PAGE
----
We profess that as sinners lost and condemned, not only by the fall of Adam, but by our own actual transgressions—we truly believe in him and thankfully receive him as the divinely appointed PRIEST and sacrifice for sin, and that we rest exclusively upon the infinite merit of his obedience unto death for our justification, together with all the blessings of grace here, and glory hereafter; and that through faith in him we have received a present salvation, and do really hope for an eternal salvation.

We profess that we cordially receive Christ and cheerfully submit to him as our KING, Lawgiver, and Judge—who has promulgated his Laws in the New Testament, and who requires an unhesitating, unreserved, willing, affectionate and uninterrupted submission to his authority; however self-denying that submission may sometimes be as regards our ease, wealth and worldly esteem. We acknowledge his right to rule over the body, with all its senses, organs, members, and appetites; and the soul, with all its varied and noble faculties. We declare that the rigid, refined, solemn morality of the sermon on the Mount, and the law of brotherly love laid down in the epistle to the Corinthians, are and shall be the rule of our conduct; and that as Christ has enjoined it, we will, by God's help, follow whatever things are true, honest, just, pure, lovely, and of good report. And also since he has instituted various ordinances of religion for his own glory, and our benefit, such as the Sabbath, the sacraments and other public services—we will punctually, and seriously, and constantly observe them.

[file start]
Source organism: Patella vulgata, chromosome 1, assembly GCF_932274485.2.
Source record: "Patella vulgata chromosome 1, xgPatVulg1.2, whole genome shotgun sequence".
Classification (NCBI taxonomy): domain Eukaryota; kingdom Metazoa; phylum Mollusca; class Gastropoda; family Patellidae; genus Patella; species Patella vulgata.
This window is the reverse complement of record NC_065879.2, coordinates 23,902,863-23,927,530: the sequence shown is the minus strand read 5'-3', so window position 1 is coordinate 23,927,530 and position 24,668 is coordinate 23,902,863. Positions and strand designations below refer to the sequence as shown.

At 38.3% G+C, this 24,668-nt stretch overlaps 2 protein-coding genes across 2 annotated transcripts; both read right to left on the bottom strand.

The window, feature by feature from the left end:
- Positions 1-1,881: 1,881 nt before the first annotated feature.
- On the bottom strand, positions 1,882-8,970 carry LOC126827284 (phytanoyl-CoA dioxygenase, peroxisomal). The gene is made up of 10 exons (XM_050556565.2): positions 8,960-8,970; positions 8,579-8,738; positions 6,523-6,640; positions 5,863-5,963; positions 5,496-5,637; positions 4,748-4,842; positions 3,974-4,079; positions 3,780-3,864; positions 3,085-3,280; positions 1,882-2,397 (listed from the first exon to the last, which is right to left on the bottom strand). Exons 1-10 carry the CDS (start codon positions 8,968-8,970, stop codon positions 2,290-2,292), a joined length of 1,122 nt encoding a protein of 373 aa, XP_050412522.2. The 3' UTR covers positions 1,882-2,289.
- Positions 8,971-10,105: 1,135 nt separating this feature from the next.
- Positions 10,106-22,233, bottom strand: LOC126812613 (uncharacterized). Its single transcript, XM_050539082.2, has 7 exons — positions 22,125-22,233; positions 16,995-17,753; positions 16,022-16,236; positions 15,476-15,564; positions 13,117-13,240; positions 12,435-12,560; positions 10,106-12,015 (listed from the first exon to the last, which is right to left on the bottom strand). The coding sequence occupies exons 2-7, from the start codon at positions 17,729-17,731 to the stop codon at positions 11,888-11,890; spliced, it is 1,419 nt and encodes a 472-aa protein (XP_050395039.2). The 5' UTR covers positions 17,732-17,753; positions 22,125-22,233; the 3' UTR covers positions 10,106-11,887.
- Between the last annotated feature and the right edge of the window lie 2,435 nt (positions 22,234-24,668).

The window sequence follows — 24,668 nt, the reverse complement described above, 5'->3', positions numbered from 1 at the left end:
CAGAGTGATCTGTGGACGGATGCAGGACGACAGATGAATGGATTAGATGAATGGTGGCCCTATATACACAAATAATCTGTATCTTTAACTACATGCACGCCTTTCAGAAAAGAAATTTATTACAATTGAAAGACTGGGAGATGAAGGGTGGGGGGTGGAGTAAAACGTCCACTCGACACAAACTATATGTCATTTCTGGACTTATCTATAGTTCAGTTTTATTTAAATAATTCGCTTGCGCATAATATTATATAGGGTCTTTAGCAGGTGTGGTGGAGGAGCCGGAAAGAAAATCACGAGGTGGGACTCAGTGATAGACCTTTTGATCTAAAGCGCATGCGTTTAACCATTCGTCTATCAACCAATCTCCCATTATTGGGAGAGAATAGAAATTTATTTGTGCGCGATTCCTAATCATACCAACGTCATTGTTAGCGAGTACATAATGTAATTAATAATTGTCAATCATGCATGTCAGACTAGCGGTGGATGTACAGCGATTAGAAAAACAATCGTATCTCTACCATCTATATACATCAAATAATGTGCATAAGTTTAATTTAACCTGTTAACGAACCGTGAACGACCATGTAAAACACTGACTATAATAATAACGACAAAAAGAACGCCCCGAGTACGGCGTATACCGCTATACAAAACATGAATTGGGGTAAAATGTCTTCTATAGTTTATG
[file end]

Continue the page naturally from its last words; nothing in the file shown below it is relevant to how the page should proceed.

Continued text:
"Therefore, holy brothers, you who share in a heavenly calling, consider Jesus, the apostle and high priest of our confession." Heb 3:1. We profess that we receive Christ as our pattern and example, and that we are determined, as God shall assist us, to conform ourselves to him in our spirit, temper, and conduct; that we will strive to come, as near as our circumstances will allow, to Him, who was so dead to this world, that he renounced wealth, rank, ease, fame. Jesus was so holy that he could appeal to the most malignant of his foes for the sinless purity of his conduct. Jesus was so submissive to the divine will, that he drank the deepest, fullest, bitterest cup of human woe, without a murmur. Jesus was so meek and lowly, as to bear the greatest injuries and insults with unruffled serenity and peacefulness. Jesus was so full of benevolence, as to pray for his foes, to die for them, and save them. Yes, we say to the world, "Look at Jesus of Nazareth in his holy and beneficent life, or in his ignominious and agonizing death—see him whose whole character was a compound of purity and love—and there is our model."